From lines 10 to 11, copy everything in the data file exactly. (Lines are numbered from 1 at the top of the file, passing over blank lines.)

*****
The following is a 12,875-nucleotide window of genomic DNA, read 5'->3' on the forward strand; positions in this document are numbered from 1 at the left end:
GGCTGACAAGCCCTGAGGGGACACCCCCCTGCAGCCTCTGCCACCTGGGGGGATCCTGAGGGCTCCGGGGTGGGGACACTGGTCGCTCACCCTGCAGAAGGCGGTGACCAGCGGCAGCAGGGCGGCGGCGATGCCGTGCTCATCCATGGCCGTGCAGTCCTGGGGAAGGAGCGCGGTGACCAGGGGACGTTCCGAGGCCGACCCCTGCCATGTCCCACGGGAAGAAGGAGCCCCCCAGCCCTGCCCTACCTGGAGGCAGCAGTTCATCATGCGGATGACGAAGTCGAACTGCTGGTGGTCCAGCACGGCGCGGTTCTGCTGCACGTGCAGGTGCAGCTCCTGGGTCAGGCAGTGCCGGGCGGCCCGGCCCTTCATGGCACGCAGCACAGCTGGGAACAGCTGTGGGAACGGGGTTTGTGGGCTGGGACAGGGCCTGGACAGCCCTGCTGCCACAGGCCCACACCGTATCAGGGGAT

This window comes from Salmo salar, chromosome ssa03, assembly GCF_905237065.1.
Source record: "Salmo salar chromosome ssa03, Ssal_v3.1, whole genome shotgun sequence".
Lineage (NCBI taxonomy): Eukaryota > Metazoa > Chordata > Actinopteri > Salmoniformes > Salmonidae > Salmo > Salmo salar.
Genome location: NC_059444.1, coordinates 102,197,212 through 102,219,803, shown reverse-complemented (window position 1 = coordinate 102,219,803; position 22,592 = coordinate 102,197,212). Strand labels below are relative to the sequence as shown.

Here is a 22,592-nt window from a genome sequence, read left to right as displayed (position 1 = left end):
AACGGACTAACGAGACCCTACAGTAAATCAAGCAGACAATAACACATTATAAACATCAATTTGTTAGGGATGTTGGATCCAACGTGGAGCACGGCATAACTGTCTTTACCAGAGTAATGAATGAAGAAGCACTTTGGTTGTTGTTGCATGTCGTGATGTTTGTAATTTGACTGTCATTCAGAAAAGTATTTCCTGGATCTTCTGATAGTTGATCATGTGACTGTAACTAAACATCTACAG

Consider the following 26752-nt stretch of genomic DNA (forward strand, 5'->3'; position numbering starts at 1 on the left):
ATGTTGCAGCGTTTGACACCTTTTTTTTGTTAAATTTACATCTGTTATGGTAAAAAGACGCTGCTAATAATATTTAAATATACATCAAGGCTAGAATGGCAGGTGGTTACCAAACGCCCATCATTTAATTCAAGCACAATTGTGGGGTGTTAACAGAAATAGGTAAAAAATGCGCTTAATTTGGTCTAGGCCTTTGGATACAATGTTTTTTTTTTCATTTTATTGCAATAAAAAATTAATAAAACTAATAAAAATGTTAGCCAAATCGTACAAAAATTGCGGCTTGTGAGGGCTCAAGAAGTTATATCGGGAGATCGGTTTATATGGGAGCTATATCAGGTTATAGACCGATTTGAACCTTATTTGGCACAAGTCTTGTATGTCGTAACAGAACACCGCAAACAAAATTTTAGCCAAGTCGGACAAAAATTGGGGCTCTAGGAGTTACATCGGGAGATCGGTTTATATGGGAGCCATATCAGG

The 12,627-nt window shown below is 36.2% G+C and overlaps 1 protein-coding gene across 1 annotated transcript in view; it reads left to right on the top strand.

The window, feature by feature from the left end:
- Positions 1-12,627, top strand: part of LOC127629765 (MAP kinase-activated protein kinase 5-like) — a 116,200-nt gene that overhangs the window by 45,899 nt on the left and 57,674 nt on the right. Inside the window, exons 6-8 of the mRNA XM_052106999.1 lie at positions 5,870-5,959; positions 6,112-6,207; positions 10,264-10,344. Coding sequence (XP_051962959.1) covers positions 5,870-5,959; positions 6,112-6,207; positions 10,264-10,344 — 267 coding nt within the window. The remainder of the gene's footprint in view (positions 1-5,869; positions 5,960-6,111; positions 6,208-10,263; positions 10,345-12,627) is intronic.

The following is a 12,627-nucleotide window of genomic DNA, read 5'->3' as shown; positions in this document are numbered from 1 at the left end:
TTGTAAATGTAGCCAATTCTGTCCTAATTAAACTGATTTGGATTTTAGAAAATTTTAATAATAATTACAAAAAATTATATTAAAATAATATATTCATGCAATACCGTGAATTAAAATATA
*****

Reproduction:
ATGTTGCAGCGTTTGACACCTTTTTTTTGTTAAATTTACATCTGTTATGGTAAAAAGACGCTGCTAATAATATTTAAATATACATCAAGGCTAGAATGGCAGGTGGTTACCAAACGCCCATCATTTAATTCAAGCACAATTGTGGGGTGTTAACAGAAATAGGTAAAAAATGCGCTTAATTTGGTCTAGGCCTTTGGATACAATGTTTTTTTTTTCATTTTATTGCAATAAAAAATTAATAAAACTAATAAAAATGTTAGCCAAATCGTACAAAAATTGCGGCTTGTGAGGGCTCAAGAAGTTATATCGGGAGATCGGTTTATATGGGAGCTATATCAGGTTATAGACCGATTTGAACCTTATTTGGCACAAGTCTTGTATGTCGTAACAGAACACCGCAAACAAAATTTTAGCCAAGTCGGACAAAAATTGGGGCTCTAGGAGTTACATCGGGAGATCGGTTTATATGGGAGCCATATCAGG

The 12,627-nt window shown below is 36.2% G+C and overlaps 1 protein-coding gene across 1 annotated transcript in view; it reads left to right on the top strand.